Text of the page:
11. I’ve also had a hen or two that personified the New Hampshire state motto. As a flock, hens are hard to relate to, but as individuals they are easy to bond with. I have a young laying hen if you would like her. The coyotes have taken the fun out of poultry raising for me.

  12. Great post TC, she was surely as the candle that burned twice as bright for half as long 😊. Well, at least she got to enjoy a bit of this season when the Pacific Northwest is undoubtedly as beautiful as anywhere in the world…

  13. Thank you for sharing this experience about your special Brown Betty’s demise with us. She lived a good life at Tall Clover Farm….what a lucky girl.

  14. You have the gift of words….those were sad words however! Do you have potted plants in your chicken yard? I am so curious!

    Makes me grateful I built a Fort Knox for my girls…and even their run is so far protective. Like, I had chain link walls, decking type of flooring. Then for good measure, I added hardware cloth up the sides, four feet. Then, because of living on the Pacific NW coast…where winds batter us..showing no mercy, I added ANOTHER layer of the clear plastic that one uses for patio roofs, even adding it to the sides where the winds are the hardest. So far so good! They jump into their dust bath filled with sand, putter about outside until dusk…when critters like the Muskrat tend to appear, and seem to then go home to roost. I wish predators would just go someplace else!!!!!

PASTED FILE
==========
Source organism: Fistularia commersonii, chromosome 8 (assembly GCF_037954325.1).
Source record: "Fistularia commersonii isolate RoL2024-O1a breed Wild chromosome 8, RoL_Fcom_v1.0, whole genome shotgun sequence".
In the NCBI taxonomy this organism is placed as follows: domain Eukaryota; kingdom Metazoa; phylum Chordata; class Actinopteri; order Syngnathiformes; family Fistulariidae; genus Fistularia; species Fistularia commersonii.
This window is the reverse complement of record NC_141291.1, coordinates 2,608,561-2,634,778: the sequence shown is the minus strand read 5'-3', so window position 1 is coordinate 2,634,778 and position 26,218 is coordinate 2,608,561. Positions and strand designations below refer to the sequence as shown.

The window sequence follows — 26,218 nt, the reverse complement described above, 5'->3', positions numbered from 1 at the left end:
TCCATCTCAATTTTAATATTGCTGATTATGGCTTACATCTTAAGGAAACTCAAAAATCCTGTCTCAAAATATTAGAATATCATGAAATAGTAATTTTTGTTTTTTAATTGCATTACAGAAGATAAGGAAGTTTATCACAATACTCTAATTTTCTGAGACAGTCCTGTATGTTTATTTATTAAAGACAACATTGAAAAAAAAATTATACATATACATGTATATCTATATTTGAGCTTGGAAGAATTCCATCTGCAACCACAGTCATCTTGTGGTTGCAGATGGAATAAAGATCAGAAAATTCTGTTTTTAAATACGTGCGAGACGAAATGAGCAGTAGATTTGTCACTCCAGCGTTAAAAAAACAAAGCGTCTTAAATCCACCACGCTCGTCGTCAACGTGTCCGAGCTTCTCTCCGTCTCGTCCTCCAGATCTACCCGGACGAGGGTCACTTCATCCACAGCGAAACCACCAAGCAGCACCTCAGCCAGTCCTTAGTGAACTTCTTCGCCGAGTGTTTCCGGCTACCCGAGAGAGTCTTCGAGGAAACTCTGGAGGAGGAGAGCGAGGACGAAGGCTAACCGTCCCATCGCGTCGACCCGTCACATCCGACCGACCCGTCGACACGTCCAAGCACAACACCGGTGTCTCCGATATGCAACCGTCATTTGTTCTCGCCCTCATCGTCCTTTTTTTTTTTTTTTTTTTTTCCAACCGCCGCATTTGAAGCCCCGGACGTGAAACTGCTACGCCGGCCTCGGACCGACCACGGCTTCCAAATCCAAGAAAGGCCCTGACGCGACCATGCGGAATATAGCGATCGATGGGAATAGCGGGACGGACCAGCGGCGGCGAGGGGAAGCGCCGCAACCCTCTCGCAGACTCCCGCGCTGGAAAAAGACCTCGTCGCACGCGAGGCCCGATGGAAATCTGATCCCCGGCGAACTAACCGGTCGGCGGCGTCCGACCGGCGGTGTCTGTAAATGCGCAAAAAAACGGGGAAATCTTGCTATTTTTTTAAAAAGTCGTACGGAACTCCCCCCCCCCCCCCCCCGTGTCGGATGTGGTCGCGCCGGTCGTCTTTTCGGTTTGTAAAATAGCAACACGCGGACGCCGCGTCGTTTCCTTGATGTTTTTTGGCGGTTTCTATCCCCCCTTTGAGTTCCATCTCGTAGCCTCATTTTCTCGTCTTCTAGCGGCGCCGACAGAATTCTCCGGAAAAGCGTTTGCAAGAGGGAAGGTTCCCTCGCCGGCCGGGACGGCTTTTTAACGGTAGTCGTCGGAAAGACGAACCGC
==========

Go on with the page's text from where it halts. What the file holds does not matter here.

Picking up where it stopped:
15. Thank you Everyone for the consoling and kind comments. Brown Betty will be missed, but your words are sweet reminders of her life well lived, and indeed on her own terms.

  16. I am so sorry, Tom, but Brown Better is being cared for by your two dear puppies in a wonderful place. Some day, you will all be reunited.

  17. I’m late to this parade of well wishes but I just had to chime in. As a chicken lover myself, who has lost a few gals to our eagle friends, I really feel your pain. Once you name something and feed it and notice it’s personality – well there’s a bond there no matter what others might think. All our best to you, Tom.
    from Karen and her girls,
    Louisa Mae, Harriet, Jane, Harper, Emily, Charlotte, and Virginia

  18. What a lovely paean to such a beautiful, talented little being—she lived that “thirty minutes of Wonderful” so precious to Shelby in STEEL MAGNOLIAS, and who can argue with that? I just happened in through looking for a “brown betty nesting hen” for the delightful “Weird and Wonderful Finds” site on FB, and was captivated by your story and charmed by your writing style and way with words. I’m going up to see if I can join, and after the holidays will enjoy returning to delve into your archives. Longtime Farm Girl, retired to a Heartland suburb which is still smalltown, despite its being encompassed entirely by BIG CITY. rachel @ LAWN TEA

    • Thank you so much Rachel for the kind words and visit. Brown Betty was something special; I love being reminded of her sassy self, and the joy and life she brought to the chicken yard and the farm. Again, thank you!